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Oh no! Anna's making a pitch to Mr Lime and his team at Citrus Ventures, but her presentation is not going to plan. Her computer has crashed and the presentation, along with her notes, has frozen. She's on her own now and all she can do is talk... but what can she say? This is where she really needs some skills to help her pitch the Imperial Lemon. To pitch something means to do a sales presentation. For more English at Work and other great content:: http://www.bbc.co.uk/learningenglish/english/features/english-at-work TRANSCRIPT Narrator: Hello, welcome back to the offices of Citrus Ventures! (broken computer and murmur of people at meeting, as proceedings have been interrupted) Anna's presentation to Mr Lime and his colleagues continues... Well, almost! Her computer has jammed and the presentation, along with her notes, are frozen. Anna: Oh no, this is terrible! Narrator: Anna, you're going to have to manage without the slideshow or notes. Just talk! Anna: Just talk! Just talk! You just talk! What on earth am I going to say? My mind is blank. Narrator: Try to remember the key points you wanted to share, and give them one by one. If you can, give some facts that support each point. For example: Tip Top Trading is growing fast – our number of clients doubled last year. Use phrases like this: The company has a strong track record of... Let me share with you... The Imperial Lemon's key strengths are... Anna: OK. Ahem! (murmurs die down) Sorry about that, I'll just have to continue talking without the slideshow. So, ahem.... Tip Top Trading is growing fast – our number of clients doubled last year. This is because our company- Narrator: Yes, but try not to bark out information like a robot. Look people in the eye, slow down and try to be more conversational….oh, and smile! Anna: (more conversationally) Tip Top Trading is growing fast – our number of clients doubled last year. This is because our company has a strong track record of reliability and because, thanks to new technology, our fruits are more and more convincing. Our bananas have won awards for being the most authentic-looking fruits in Europe. We are very happy that Citrus Ventures is already among our clients and we hope to build on that by offering you more exciting new fruits. Let me share with you our latest product: (sound of unzipping of a bag) the Imperial Lemon. (impressed murmur from the audience) The Imperial Lemon's key strengths are its design and flexibility. It is made with revolutionary faux-orange-premium, laser-curve-definition technology... (fade out) Narrator: What an excellent performance from Anna. She focussed on some key points, supported them with facts and structured her answer clearly. She also managed to relax and sound more natural. She used these phrases: The company has a strong track record of... Let me share with you... The Imperial Lemon's key strengths are... Let's fast-forward to after the meeting to see if she gets an order. Anna: …so thank you for your time, I hope you're impressed with our Imperial Lemon. Mr Lime: Fantastic Anna, fantastic! Anna: Thank you. Mr Lime: Those... lemons – wow. I'd like to put in an order for three hundred thousand right away. Anna: Of course. Mr Lime: Now, what's your direct phone number? Narrator: Good work. Although, I must say, Mr Lime seems just as excited about Anna as he is about the lemons. Hmm....watch out Anna! Until next time!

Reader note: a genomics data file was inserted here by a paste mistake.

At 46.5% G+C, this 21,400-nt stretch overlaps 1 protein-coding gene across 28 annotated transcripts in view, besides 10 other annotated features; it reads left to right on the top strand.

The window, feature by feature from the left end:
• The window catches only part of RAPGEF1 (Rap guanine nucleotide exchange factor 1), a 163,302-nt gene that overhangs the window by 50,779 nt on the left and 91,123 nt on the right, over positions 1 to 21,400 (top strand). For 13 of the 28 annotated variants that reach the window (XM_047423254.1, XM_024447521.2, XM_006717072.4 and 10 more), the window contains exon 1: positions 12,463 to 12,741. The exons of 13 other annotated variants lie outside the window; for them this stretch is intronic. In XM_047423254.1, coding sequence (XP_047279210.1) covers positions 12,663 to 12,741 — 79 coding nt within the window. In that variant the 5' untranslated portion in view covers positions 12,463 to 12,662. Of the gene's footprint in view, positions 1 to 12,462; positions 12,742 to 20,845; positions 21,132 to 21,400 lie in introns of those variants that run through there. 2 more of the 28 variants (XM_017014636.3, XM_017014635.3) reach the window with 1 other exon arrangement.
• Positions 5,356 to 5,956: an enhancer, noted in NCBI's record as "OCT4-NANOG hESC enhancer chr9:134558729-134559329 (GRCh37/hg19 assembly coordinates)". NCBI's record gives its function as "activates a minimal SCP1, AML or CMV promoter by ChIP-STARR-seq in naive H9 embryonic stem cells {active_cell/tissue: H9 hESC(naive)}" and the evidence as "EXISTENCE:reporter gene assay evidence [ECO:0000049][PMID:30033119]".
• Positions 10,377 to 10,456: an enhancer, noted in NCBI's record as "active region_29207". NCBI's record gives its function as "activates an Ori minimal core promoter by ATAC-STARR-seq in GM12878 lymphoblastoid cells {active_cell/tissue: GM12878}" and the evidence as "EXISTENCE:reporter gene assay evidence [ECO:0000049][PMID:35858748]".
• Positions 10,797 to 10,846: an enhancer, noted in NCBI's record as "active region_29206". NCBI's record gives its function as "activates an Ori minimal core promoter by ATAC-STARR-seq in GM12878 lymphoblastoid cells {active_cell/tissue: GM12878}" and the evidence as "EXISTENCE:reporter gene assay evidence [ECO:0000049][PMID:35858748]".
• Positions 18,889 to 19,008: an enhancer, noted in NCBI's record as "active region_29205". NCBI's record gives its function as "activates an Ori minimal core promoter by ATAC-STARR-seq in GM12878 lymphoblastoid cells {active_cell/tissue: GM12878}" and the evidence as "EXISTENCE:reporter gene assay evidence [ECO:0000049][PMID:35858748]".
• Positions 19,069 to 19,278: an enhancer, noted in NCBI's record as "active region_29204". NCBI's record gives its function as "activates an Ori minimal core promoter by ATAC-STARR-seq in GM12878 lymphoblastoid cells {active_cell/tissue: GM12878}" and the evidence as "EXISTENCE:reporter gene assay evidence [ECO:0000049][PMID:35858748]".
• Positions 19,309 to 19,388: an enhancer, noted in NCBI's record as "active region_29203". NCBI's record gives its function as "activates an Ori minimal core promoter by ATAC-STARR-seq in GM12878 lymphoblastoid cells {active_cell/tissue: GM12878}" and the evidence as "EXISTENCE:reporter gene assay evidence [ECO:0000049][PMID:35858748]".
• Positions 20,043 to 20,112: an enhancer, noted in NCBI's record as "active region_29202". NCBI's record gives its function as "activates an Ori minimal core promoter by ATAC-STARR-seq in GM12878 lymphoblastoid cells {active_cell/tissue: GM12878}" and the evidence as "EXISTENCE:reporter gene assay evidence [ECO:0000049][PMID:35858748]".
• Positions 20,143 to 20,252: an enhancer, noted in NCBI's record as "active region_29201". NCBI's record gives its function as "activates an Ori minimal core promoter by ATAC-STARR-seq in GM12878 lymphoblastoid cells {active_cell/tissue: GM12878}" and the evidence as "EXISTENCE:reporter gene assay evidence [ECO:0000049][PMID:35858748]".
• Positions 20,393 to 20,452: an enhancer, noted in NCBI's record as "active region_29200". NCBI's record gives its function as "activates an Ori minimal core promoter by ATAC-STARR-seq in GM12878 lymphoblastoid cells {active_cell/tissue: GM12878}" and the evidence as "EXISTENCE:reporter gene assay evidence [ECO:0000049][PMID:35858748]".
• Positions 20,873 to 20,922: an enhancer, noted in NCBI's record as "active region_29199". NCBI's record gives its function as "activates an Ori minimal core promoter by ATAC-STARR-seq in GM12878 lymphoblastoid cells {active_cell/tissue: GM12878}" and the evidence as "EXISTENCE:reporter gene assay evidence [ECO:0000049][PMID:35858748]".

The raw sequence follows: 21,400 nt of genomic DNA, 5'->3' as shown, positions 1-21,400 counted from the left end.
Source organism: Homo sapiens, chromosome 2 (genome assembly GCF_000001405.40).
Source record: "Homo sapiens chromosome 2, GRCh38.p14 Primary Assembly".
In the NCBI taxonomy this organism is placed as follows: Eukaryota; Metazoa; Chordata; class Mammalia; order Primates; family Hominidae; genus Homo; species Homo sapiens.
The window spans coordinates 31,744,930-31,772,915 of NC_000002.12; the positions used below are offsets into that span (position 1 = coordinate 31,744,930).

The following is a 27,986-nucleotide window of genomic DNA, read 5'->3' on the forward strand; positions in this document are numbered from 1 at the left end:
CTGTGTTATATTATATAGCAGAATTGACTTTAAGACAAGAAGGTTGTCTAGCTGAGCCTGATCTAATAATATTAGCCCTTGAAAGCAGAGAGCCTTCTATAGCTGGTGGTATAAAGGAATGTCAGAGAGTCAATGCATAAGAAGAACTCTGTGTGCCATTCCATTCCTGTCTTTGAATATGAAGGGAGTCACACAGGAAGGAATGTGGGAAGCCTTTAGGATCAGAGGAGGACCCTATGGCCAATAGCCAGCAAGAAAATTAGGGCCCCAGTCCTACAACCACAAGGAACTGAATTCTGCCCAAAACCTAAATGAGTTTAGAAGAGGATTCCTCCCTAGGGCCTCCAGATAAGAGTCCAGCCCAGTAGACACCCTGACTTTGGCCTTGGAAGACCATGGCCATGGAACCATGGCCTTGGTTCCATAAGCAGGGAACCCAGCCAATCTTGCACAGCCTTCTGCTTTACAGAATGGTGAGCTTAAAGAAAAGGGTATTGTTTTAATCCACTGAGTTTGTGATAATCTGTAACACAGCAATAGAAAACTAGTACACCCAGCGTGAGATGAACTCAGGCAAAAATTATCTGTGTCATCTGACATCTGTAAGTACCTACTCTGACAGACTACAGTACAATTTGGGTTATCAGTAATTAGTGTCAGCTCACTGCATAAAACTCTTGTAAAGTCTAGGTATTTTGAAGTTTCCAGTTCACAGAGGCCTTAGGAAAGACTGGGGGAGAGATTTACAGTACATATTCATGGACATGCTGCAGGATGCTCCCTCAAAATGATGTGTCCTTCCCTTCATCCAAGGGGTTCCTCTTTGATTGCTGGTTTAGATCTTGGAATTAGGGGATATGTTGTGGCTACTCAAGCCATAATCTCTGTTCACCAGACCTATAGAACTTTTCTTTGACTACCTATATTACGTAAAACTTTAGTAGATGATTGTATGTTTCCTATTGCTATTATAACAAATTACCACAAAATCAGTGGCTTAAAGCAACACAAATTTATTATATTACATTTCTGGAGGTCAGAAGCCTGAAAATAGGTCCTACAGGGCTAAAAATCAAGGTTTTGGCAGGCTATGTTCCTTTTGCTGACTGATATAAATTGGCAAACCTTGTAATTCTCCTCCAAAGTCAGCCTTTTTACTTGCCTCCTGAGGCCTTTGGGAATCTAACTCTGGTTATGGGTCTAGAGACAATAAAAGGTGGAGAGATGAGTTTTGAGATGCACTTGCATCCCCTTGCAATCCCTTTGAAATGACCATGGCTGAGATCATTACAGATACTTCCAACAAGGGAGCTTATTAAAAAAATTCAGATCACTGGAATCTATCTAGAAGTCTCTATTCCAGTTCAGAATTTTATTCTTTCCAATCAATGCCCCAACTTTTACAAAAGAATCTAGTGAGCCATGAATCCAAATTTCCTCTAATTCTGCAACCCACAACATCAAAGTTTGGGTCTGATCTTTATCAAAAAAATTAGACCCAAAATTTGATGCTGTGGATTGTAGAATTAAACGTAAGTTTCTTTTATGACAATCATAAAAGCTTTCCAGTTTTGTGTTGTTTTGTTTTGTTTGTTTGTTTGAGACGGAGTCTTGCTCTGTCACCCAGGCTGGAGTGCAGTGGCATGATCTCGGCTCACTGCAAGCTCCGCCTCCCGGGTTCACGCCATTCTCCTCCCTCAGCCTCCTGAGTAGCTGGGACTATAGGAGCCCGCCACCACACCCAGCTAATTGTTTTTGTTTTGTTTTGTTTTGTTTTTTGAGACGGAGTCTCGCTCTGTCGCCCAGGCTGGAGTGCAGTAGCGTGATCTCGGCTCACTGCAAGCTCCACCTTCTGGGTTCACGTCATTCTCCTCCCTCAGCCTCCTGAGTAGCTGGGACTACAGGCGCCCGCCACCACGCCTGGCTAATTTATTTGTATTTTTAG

Views: 55777 BBC Learning English